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Parashat Toldot starts the story of the third link of the Avot- Yaakov, and we encounter his struggle with his brother- Eisav, Esau, in order to establish which of these brothers will be the one to inherit the special status as the continuation of Yitzchak.
This struggle has a number of episodes, and the central one in our Parasha is the "stealing of the blessings", where Yaakov convinces his father that he is actually Eisav, and thus receives the blessings that Yitzchak was going to bestow on his favourite son- Eisav.
As part of this disguise, Yaakov finds himself having to answer his father's inquiry- "Who are you, my son?" with the words "I am Esau your firstborn", that seem to be an outright lie. Rashi quoting the Midrash Tanchuma tries to "soften" the crudeness of this lie by interpreting it in a way that makes it into something that is not a falsehood- " I am the one who is bringing you [food] and Esau is your firstborn. "
But this justification is not convincing at all- clearly Yaakov's words were aimed at misleading Yitzchak into believing that this is Eisav standing before him. That is what Yaakov wanted to achieve and the words spoken cannot be given any other convincing interpretation. So what is Rashi trying to do through this commentary? He surely does not think we are going to be convinced that Yaakov was actually being truthful? Yitzchak himself tells Eisav-" Your brother came in deceit and took your blessing".
Even more surprising is the merit that is attributed to Yaakov by Chazal- Emet- Truthfulness. This is based on the words of Michah (7:20) "You shall give the truth of Jacob…". But this is the absolute opposite of what seems to dominate Yaakov's life. Yaakov seems to live all his life through deceit, cunning and complications. He first emerges into the world holding on to Eisav's foot trying to prevent him from being the firstborn, then acquires the firstborn rights by taking advantage of Eisav's weakness, steals the blessings, finds himself having to deal with Lavan who tries to deceive him once and again, and even once free of all this, lives through the deceit of his sons regarding the fate of Yossef. How can we characterize Yaakov with truthfulness?
To understand this, we need to look at the first instance of complication- the birth of Yaakov and Eisav and Yaakov holding onto Eisav's foot. Rashi based on Midrash Rabba explains why he did this- "He (Jacob) held onto him lawfully, to restrain him. Jacob was formed from the first drop and Esau from the second. Go forth and learn from a tube that has a narrow opening. Insert two stones into it, one after the other. The one that entered first will emerge last, and the one that entered last will emerge first. The result is that Esau, who was formed last, emerged first, and Jacob, who was formed first emerged last, and Jacob came to restrain him so that he (Jacob) should be the first to be born as he was the first to be formed, and he would open her womb and take the birthright by law"
Yaakov symbolizes the truth in its most pure form- he was actually formed first. The problem arises in our world of reality where the truth cannot be expressed fully- like the tube that does not allow the stone inside to emerge first as should be. This expresses that our material world is full of complications and although there is a truth in essence, it is not always possible to see it.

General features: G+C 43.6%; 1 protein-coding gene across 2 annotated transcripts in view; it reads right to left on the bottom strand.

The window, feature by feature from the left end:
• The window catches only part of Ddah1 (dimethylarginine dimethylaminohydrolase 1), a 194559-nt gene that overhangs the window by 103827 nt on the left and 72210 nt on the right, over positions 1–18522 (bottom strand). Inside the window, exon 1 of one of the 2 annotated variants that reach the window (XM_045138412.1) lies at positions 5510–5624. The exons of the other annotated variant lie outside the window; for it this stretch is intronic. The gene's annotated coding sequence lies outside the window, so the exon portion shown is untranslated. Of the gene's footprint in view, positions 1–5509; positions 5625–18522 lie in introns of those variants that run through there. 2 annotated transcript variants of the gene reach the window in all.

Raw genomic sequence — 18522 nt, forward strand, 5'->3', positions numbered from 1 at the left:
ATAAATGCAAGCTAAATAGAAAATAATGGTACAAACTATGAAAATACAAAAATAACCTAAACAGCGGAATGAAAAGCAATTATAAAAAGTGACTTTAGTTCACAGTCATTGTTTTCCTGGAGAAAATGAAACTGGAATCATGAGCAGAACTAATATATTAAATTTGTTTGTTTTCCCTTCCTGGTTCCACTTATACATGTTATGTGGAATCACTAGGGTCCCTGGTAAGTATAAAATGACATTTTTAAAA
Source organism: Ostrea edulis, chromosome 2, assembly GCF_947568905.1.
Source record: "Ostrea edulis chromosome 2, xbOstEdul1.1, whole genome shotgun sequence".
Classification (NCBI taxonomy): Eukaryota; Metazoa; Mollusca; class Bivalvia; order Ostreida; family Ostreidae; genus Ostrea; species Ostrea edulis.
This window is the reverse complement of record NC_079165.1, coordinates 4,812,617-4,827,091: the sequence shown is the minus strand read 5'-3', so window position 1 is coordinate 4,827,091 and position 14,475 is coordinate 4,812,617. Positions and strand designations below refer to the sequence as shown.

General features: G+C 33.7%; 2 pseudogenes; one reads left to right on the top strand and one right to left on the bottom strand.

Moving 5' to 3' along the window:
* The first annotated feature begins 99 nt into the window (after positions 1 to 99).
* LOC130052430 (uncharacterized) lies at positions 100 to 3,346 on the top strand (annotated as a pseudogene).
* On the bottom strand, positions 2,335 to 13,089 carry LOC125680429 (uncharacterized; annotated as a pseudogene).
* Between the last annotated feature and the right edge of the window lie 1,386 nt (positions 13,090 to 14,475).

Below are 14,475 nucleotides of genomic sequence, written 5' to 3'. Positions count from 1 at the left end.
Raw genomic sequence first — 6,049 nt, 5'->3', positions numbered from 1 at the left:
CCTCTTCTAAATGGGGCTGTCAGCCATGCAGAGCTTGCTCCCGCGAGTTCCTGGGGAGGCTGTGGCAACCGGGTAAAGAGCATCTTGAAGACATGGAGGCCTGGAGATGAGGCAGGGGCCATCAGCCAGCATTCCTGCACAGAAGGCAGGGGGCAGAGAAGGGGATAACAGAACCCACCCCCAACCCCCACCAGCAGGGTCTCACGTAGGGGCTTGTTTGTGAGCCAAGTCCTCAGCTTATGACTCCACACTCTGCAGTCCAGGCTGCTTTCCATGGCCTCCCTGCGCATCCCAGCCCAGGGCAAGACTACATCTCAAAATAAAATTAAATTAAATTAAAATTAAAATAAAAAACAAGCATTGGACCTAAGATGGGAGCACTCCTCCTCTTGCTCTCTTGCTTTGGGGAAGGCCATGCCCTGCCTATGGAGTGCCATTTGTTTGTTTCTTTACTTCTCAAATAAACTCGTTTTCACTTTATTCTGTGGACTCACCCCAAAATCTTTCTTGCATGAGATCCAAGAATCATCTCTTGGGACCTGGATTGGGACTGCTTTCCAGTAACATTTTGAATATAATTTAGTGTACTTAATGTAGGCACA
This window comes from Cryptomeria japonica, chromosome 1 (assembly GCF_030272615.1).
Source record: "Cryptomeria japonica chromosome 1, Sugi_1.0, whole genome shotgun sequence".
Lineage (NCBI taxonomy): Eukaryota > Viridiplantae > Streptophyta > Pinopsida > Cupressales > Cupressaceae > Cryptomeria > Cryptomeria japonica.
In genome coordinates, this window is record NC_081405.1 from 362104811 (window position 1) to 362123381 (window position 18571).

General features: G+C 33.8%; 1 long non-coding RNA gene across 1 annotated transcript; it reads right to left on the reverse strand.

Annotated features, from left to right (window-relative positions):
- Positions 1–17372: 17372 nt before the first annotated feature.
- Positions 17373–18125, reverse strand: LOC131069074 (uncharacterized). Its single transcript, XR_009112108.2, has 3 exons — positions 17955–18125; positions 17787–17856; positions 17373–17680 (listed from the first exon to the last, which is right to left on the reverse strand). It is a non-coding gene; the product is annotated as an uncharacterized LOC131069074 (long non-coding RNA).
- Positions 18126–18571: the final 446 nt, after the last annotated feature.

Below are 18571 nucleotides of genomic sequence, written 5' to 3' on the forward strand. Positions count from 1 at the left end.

Yaakov's characteristic is truth, but not a truth that is easy to see, but rather an absolute truth that at times cannot be expressed in a way that it is so obvious that this is truthfulness. David tells us–"… But with a perverse one, You deal crookedly." (Shmuel B, 22:27) and Shlomo teaches us – "Answer a fool according to his folly lest he be wise in his sight" (Mishlei 27:5) so we see there are times that the requirement of truthfulness is actually to act in a way that seems outwardly as untruthful, but is motivated by the will to be truthful. Someone who is connected to truth in its inner sense can give up on the outer truth for the sake of an inner truth, while a person who is only outwardly and superficially connected with truth, will be concerned with the immediate and external show of truth, even when in essence it misses the point of truthfulness.
But a person that truthfulness is an essential part of his personality, even at times he finds himself in a situation where he needs to give up the external and immediate truth for the sake of the inner truth, this characteristic of his- truth, will prevail and effect the way the untruthfulness is expressed- it will be said in a way that the deceit is minimized. It is as if the sub-conscious causes him to choose words and phrases that "minimize" to whatever extent possible the untruthfulness.
Maybe- this is what Rashi is trying to convey to us. Rashi clearly is not trying to cover up on Yaakov's deceit. Rashi is trying to show that Yaakov- the man of truth- of inner truth, even when forced by reality (shaped by Eisav's deceit of Yaakov) to use deceit in order to convey the inner truth of his supremacy over Eisav, the words he chooses to use have within them the possibility of having a meaning that is not untrue. His mouth did not emit a sentence that is unequivocally untrue, although clearly designed to deceive Yitzchak into believing that Eisav is the one standing in front of him.
This is a true characteristic of a person of truth- an inherent inability to produce an absolute untruth, even within a situation that demands acting in deceit and untruthfulness- Titen Emet LeYaakov.
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